Reading Aloud to Help Your Child Who Is Blind or Low Vision Develop Empathy
It seems empathy, the ability to understand and share the feelings of others, is something we could all use a bit more of today. Wouldn’t it be a far healthier place if we could recognize, care about, and express concern over each other’s feelings and experiences, no matter our differences? All relationships (familial, neighborly, friendships, peers, coworkers, and even interactions with strangers) would be enhanced.
While we can’t control how strangers treat each other, we do influence our families: Let’s sew the seeds that nurture empathy.
Fully-sighted little ones notice facial expressions; they begin to realize other people are displaying emotions. Babies as young as nine months look to others to gauge how they should respond to situations.
We can help small children who are blind or low vision learn these skills by explicitly teaching them about the emotions and concerns of others.
Nobody receives a play-by-play of other’s emotions, regardless of whether a child is fully sighted or visually impaired. This is why all children benefit from not only identifying emotions in themselves but also hearing about emotions and thoughts in others. As parents, we can have numerous conversations about how experiences and comments make us feel.
Another tool to help our children understand the inner workings of others’ minds is reading.
While there are numerous benefits to gathering your kiddos and exploring new worlds through books, the benefit of helping our children develop empathy is what we’ll focus on here.
Consider how narratives provide insight into the thought life of characters.
In the book “The Wind in the Willows,” three different animals take a journey by caravan, like a motorhome pulled by a horse. One friend, Toad, consistently boasted of his fine home and possessions. This made his friends uncomfortable. He also slept until late morning on the caravan bunks while his friends, Mole and Rat, busily cleaned the previous night’s dishes, prepped the caravan for the day’s journey, and prepared breakfast. They weren’t keen on Toad not pulling his share of the housework and did confront him.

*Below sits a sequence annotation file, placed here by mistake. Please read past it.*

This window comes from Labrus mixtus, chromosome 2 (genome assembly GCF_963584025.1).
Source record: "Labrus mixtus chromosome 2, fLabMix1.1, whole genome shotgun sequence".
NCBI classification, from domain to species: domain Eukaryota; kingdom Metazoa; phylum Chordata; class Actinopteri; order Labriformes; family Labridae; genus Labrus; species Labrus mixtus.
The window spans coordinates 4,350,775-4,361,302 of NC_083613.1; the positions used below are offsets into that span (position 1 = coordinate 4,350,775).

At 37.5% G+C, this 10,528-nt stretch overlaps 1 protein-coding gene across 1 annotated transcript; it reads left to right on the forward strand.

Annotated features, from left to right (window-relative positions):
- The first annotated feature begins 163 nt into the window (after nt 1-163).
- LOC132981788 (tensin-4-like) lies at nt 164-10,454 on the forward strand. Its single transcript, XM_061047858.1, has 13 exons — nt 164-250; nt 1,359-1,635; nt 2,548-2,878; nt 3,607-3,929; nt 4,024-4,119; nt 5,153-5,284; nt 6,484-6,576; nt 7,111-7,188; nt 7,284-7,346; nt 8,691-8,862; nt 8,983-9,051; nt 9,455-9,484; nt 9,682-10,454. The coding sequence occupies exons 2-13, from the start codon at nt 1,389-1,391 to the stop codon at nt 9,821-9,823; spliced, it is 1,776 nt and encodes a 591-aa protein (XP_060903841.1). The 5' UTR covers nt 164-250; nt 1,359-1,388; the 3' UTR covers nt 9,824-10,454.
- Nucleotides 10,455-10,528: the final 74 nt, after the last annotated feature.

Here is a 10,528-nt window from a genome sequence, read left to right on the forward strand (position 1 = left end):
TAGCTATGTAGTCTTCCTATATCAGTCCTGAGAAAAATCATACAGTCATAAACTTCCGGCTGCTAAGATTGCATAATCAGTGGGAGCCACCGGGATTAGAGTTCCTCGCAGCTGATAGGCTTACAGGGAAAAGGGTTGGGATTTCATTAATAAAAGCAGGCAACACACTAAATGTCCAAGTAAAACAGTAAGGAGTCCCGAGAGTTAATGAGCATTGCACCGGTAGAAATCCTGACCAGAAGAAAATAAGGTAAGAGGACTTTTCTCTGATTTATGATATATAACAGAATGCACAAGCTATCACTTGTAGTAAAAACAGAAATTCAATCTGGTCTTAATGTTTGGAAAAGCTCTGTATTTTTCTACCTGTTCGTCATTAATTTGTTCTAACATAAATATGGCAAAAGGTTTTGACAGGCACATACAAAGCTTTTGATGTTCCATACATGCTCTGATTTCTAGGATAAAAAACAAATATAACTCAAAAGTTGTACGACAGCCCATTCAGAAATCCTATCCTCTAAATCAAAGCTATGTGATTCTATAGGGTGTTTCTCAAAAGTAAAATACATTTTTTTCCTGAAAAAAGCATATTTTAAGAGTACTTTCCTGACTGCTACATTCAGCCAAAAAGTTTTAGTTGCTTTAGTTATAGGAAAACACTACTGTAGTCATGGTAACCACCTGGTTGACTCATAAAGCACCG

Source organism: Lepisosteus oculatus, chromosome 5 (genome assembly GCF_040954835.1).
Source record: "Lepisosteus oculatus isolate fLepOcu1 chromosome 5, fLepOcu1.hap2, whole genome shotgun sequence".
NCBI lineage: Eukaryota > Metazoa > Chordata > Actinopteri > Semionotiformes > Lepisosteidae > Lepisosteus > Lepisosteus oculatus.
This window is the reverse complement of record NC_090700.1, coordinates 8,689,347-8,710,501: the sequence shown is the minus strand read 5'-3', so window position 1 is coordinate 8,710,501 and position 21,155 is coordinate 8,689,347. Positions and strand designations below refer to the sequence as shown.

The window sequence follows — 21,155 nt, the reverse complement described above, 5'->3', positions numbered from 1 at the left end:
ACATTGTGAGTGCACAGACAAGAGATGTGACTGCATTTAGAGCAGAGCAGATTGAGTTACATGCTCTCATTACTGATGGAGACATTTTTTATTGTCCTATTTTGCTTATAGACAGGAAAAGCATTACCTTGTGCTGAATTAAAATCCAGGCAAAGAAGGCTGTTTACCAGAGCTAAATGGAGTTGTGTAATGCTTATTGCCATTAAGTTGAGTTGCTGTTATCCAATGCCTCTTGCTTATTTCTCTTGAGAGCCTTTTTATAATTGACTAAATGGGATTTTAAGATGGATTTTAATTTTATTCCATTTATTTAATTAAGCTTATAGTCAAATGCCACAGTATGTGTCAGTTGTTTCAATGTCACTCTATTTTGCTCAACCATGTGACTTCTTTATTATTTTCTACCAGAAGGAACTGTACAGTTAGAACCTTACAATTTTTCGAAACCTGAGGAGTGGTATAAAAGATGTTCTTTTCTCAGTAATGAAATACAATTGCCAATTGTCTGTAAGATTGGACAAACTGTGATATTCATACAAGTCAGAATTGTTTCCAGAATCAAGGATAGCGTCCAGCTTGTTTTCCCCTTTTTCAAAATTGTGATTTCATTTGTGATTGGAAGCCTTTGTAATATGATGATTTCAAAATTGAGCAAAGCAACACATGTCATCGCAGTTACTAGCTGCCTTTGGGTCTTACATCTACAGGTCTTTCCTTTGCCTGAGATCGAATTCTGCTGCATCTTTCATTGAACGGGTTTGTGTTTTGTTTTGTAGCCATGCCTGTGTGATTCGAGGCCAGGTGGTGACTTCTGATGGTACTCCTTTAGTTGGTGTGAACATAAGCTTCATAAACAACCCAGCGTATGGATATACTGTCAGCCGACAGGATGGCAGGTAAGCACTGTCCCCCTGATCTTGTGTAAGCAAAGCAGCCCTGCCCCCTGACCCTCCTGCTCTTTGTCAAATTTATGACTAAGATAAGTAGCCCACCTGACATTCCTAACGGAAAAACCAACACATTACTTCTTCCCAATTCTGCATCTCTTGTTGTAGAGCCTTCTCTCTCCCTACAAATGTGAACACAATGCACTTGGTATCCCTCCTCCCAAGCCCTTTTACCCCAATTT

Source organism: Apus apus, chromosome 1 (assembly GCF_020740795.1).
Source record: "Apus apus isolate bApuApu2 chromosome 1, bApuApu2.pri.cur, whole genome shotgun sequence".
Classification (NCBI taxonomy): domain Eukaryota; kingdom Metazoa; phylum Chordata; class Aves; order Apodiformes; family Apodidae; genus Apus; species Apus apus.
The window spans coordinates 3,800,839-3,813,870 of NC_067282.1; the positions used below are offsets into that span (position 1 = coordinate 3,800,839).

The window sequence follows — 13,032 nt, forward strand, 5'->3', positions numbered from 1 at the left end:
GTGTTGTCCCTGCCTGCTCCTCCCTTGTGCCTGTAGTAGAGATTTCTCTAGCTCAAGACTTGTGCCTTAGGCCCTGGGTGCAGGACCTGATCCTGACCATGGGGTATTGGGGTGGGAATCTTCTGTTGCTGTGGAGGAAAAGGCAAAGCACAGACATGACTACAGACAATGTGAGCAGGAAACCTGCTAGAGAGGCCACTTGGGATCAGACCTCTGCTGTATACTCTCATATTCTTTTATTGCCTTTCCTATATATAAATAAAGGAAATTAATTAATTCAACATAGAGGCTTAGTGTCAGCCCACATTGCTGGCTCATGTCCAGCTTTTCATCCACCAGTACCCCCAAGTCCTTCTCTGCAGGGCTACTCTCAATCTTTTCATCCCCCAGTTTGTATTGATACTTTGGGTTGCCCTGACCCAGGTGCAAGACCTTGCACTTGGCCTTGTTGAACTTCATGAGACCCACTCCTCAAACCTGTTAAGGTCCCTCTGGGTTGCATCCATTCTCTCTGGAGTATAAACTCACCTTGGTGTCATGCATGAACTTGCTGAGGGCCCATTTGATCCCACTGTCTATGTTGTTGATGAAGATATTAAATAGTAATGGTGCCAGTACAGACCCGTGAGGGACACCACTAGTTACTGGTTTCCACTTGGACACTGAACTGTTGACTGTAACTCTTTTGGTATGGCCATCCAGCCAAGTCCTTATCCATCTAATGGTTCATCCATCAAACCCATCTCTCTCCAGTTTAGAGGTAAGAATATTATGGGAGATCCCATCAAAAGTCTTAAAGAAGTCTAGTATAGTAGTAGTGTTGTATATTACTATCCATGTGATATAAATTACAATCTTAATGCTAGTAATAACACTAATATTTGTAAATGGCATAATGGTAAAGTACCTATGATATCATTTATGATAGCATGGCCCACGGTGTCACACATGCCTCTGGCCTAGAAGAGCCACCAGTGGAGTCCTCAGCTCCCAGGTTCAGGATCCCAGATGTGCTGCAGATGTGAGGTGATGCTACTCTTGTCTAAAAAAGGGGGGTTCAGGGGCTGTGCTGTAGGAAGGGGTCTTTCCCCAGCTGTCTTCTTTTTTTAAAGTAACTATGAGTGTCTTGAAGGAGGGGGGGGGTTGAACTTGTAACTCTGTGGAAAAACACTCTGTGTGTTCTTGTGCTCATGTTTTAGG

Yes, we can tell our children not to boast and to help with housework, but how much more meaningful are the lessons learned from immersing oneself in the character’s life and feeling what it’s like to hear repeated bragging and be left with an unbalanced share of responsibility?
Another book to read is The Hundred Dresses, about a girl who was teased for wearing the same dress every day. You can imagine what can be gleaned and discussed.
Don’t think that the book must be explicitly about how actions make people feel. Consider the following empathy-related benefits gained from reading a wide variety of stories:
- Simply listening to inner dialogue demonstrates that others do have robust inner-thought lives.
- Hearing how others interpret hurtful or scary experiences helps us recognize our thoughts about similar events.
- By reading about many characters, we realize people don’t always think the same way we do.
- We realize others have different experiences than we do.
- Reading biographies of men, women, and children who bravely changed the course of history gives us a better understanding of why they boldly made the decisions they did.
So, set aside time in your daily routine to cozy up and read together. Set sail on literary adventures, and you’ll explore the world of empathy.